Despite being well renowned for prominent palaeosols, there is no documented attempt at appraising the suitability of existing palaeosol nomenclature and classification systems for palaeosols from South Africa, even in the wake of increasing scientific awareness of the applicability of palaeosol-based proxies for palaeoenvironmental and palaeoclimatic reconstructions. In this study, selected palaeosols from five prominent sites in South Africa were classified using the landmark system of Mack et al. (1993) and the most recent classification system proposed by Krasilinikov and Calderόn (2006). Sequel to field identification and description of the diagnostic horizons, the palaeosols were analysed using routine laboratory procedures for properties including particle size distribution, pH, calcium carbonate content, colour, elemental geochemistry, clay mineralogy and micromorphology for detailed characterisation and classification. The palaeosols qualified as ferric Calsisols, calcic Gleysol, concretionary Argillisol, ochric Calsisol and ochric Protosol using Mack et al. system; and Infracalsisol, Infraluvisol, Infraplinthisol and Infracambisol by Krasilinikov and Calderόn system. Plinthite was quite prominent in the red palaeosol. We, therefore, suggest that another term be coined in the two systems to take care of palaeosols with outstanding preserved plinthic horizons. The complex nature of palaeosols and after burial alterations brings about a lot of changes which would have to be addressed by the international palaeopedology community in order to enhance communication and exchange of knowledge and formulation of relevant theories amongst scientists. Future studies of palaeosol classification in the region would benefit from a more robust and improved unified global classification scheme which would address the loopholes of the existing systems.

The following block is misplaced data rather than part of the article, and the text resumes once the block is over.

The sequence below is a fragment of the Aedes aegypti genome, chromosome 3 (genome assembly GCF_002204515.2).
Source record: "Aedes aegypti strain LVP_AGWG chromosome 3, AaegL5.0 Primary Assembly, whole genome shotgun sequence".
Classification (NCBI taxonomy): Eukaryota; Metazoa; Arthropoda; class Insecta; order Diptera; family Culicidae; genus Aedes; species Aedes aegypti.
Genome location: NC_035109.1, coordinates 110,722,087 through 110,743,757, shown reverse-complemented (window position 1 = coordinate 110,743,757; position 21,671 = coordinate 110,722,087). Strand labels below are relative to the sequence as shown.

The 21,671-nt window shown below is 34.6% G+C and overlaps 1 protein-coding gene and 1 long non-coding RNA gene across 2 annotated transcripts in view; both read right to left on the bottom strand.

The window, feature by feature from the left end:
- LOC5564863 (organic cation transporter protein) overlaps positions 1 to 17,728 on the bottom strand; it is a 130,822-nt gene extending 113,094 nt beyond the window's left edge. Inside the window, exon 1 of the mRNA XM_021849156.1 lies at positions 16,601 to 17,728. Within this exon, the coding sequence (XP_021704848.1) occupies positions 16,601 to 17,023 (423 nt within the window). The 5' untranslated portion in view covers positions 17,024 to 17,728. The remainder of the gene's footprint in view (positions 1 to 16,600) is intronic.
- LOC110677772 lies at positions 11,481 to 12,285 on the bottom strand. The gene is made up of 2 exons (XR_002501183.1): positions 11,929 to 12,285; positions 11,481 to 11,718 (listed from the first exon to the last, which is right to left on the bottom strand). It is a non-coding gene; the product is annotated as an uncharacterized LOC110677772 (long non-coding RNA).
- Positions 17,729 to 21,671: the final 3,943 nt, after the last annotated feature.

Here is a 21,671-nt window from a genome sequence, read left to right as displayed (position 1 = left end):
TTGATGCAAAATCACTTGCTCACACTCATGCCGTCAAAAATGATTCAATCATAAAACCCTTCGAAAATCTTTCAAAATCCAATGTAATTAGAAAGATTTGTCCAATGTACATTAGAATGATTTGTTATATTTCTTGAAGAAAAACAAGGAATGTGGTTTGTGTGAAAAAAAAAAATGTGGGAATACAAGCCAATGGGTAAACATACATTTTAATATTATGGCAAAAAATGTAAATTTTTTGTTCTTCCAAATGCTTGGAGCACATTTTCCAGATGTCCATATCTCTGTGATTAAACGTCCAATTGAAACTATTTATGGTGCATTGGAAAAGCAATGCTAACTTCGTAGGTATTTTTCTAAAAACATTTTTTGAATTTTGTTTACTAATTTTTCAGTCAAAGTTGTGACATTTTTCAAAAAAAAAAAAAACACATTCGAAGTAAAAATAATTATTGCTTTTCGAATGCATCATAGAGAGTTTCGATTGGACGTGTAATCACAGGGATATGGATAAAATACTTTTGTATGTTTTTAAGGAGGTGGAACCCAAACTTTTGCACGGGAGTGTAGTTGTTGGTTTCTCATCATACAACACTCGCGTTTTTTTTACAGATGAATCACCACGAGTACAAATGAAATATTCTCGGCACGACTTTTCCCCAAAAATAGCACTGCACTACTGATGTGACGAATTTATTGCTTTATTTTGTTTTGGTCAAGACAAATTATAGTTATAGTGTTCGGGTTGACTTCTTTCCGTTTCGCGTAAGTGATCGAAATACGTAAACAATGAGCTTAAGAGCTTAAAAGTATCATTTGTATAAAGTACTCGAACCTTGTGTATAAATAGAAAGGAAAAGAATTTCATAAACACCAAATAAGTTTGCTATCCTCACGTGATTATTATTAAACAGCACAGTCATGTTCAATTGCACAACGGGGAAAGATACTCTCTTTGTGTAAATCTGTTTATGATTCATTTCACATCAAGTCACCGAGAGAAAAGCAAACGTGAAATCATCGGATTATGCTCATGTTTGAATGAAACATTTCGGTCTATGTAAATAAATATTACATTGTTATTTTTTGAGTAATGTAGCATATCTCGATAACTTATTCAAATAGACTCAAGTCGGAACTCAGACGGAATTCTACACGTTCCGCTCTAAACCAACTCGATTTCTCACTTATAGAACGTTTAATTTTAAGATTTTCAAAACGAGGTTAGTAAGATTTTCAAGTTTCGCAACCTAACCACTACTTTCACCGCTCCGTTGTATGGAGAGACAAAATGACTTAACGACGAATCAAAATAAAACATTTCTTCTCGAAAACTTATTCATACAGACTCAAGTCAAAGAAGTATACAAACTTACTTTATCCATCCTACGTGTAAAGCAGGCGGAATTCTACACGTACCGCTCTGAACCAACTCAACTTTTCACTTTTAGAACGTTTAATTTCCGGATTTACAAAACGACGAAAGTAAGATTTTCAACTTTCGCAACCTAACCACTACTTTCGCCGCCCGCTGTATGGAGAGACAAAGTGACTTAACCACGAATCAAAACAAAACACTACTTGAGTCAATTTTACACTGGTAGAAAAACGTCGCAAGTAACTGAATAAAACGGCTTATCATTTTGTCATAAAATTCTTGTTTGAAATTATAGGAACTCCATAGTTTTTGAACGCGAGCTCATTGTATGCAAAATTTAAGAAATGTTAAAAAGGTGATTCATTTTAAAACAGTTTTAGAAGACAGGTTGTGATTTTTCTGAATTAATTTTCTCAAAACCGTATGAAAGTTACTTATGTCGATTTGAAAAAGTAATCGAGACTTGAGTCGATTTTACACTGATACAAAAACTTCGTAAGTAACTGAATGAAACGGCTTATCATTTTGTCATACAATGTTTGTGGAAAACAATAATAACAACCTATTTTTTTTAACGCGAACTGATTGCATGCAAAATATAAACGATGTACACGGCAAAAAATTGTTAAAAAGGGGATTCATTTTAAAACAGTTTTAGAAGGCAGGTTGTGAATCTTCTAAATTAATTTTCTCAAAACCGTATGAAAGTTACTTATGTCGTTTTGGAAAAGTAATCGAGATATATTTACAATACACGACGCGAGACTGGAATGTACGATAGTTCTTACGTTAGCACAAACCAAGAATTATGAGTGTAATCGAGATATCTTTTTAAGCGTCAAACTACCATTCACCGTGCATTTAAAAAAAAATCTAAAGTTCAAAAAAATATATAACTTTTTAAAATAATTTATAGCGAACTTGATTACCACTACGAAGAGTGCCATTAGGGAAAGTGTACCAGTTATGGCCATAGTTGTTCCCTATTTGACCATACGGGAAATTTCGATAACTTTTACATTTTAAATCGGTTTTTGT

All Science Journal Classification (ASJC) codes
- Soil Science